Project.md 4.92 KB

Programming Language Design for Interaction: Class Project

As a student in this class, you will define and complete a class project. This process will occur in several phases:

Phase 1: Conception

In this phase, you will propose an idea for a class project. In this description, describe your project idea in 4-8 concise, declarative sentences. There are two requirements:

  1. Since this class is focused on reading and understanding research papers about PL design, your project should connect to 1-2 research papers in the field of "programming languages", broadly construed.

  2. Further, since the class has focused on "interactive systems", some aspect of the paper(s) you choose and/or the project that you propose, should involve "interaction" (e.g., between a user and a computer program, or between different computer programs, or between different humans).

I have written two example project descriptions. You can use either of these as starting points.

It is not required to have unique project concepts. However, it is required that each student eventually has a unique critical path (see below).

Timeline: Do this first phase before class meets on Tuesday, March 1 2016.

Phase 2: Refinement

Based on feedback you receive from your peers, and the instructor, you will refine the project idea that you first proposed. The refinement of this idea will consist of new, restated versions of the original project description, and added details that were missing in the original concept description.

Timeline: Do this step, iteratively, through March 17th. In the process, you will find additional ideas (suggested by the class), and additional resources (papers and web sites) to explore. Document these explorations in your issue, making note of how the original concept is affected by on-going class discussions, and resources that you are reading and (ideally) with which you are interacting.

Phase 3: Critical Path

Based on the refinement above, identify a critical path. A critical path is a list of actionable steps that lead you from your starting point, to the goals of the project. Think about what steps are required, at the granularity of things you can accomplish in a few hours at a time. Each step should have some demonstrable progress.

Document this critical path as a list of steps (6-8 steps seems like the right amount). Use a project repository within this git group (https://git.cs.colorado.edu/pl-act-s16) to manage your critial path, and the other resources associated with your project. Doing so will suffice for the purposes of documenting how these things change over time. The instructor will create a git project for you within this group before Phase 3 begins.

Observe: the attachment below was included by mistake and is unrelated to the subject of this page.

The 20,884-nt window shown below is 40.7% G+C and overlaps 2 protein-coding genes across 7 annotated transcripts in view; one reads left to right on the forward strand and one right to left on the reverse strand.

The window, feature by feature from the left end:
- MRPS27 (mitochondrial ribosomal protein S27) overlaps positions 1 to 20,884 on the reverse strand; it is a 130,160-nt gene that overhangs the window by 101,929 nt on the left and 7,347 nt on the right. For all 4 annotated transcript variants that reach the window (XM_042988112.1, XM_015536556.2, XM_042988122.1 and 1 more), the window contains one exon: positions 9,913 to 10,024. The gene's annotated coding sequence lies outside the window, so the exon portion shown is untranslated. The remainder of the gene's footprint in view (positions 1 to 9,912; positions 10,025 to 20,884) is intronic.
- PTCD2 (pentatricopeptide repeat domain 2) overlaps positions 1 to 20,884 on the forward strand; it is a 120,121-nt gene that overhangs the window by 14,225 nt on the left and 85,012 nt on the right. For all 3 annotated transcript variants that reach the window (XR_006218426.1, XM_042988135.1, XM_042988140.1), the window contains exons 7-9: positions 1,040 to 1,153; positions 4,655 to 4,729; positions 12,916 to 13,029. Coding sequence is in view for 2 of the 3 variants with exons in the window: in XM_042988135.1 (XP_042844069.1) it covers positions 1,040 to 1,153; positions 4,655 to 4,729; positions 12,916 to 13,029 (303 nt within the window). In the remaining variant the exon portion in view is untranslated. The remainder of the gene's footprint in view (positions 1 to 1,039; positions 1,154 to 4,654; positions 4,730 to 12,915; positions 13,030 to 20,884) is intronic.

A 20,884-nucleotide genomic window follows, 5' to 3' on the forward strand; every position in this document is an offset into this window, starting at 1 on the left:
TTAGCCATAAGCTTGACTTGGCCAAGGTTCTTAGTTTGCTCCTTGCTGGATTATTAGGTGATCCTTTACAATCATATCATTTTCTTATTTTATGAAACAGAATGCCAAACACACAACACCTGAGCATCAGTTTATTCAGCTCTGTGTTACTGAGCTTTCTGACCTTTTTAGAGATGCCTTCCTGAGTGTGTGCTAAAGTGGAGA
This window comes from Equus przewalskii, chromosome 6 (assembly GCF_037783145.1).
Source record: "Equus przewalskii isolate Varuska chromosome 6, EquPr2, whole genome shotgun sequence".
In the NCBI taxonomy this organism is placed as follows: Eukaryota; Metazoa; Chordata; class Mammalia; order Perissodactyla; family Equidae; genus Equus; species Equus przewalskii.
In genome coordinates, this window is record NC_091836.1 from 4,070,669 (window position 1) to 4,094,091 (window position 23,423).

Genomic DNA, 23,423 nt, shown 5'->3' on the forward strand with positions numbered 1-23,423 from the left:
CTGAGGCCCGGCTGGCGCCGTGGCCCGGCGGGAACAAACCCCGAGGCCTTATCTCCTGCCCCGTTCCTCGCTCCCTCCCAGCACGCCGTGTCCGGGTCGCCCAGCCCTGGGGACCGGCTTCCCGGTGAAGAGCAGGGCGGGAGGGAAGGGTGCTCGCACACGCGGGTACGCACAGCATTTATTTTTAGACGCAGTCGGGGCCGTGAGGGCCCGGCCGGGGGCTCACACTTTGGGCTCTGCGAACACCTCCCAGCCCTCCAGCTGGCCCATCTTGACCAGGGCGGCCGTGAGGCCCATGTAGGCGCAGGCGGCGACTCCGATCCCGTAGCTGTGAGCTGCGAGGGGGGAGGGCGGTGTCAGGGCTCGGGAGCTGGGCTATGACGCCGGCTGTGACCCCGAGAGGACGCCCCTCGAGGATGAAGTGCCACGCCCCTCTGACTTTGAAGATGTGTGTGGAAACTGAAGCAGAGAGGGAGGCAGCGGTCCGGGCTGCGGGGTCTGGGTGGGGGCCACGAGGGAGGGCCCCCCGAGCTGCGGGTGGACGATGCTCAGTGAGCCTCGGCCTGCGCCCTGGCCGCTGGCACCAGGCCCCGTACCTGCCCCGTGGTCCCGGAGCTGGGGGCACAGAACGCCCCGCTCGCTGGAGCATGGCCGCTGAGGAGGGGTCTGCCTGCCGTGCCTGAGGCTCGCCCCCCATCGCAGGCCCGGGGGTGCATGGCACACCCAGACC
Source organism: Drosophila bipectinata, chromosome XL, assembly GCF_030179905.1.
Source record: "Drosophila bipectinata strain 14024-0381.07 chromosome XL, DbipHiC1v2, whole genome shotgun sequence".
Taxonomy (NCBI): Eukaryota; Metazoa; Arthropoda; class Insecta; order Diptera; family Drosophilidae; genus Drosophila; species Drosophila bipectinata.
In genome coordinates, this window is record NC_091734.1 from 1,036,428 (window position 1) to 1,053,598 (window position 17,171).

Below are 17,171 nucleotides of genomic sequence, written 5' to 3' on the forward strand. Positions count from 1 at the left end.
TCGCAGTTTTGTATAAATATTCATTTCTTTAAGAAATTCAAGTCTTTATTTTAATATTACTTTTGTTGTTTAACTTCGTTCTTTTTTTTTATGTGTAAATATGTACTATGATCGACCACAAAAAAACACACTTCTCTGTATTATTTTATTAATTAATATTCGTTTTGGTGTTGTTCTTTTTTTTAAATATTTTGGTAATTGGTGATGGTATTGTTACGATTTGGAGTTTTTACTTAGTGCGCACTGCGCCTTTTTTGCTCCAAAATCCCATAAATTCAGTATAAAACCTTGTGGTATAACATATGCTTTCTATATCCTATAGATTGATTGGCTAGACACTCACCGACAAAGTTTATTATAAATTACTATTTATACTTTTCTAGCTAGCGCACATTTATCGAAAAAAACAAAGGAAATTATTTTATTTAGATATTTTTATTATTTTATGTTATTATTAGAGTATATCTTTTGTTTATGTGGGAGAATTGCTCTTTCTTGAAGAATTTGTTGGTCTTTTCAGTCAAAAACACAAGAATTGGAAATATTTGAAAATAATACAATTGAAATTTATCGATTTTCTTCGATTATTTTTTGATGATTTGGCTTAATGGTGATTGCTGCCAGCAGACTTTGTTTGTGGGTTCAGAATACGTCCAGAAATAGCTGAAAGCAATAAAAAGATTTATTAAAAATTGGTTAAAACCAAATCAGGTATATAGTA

Using git, you may revise your critical path, as things develop. In these cases, you may even have to backtrack (see below, in phase 4). In light of this, be sure not to make the list of steps too long. Also, make sure the list of steps is not too open-ended; instead, define the steps as much as you can, making the demonstrable progress clear in your description. (e.g., "at the end of step 3, my structure editor will allow the user to create arithmetic expressions that consist of summing two smaller expressions").

Timeline: You will identify your (initial) critical path before class on Thursday, March 17.

Phase 4: Do it!

After defining a critical path, start doing the steps you outlined. You may find out that the critical path works out well, or you may find that you need to revise it. Do these revisions, and document how the path changes by using git.

In this phase, we will take turns demonstrating our progress during class meetings. This will give you an opportunity to reflect on your goals and the critical path that you have defined to reach them. These demos will also give the class an opportunity to better understand your vision, and how your are seeking to realize it.

In some cases, as things progress, you may need to revise your goals. Major revisions are all okay, as long as you document what you are doing, and accept feedback (comments and questions) from the class about your progress. Again, use this git group for these purposes.

Timeline: You will work on your project each week until April 28th. It is okay if some steps take multiple weeks, but your progress each week should be evident from your git commits. It is okay if you have to backtrack, so long as you keep your critical path up to date and well-documented.

Phase 5: Reach your demonstrable goals

Now you are done. Congratulations! At this point, your demo will be complete and satisfying. Nice work!

Timeline: You will be done with your project by the last day of class, on April 28th.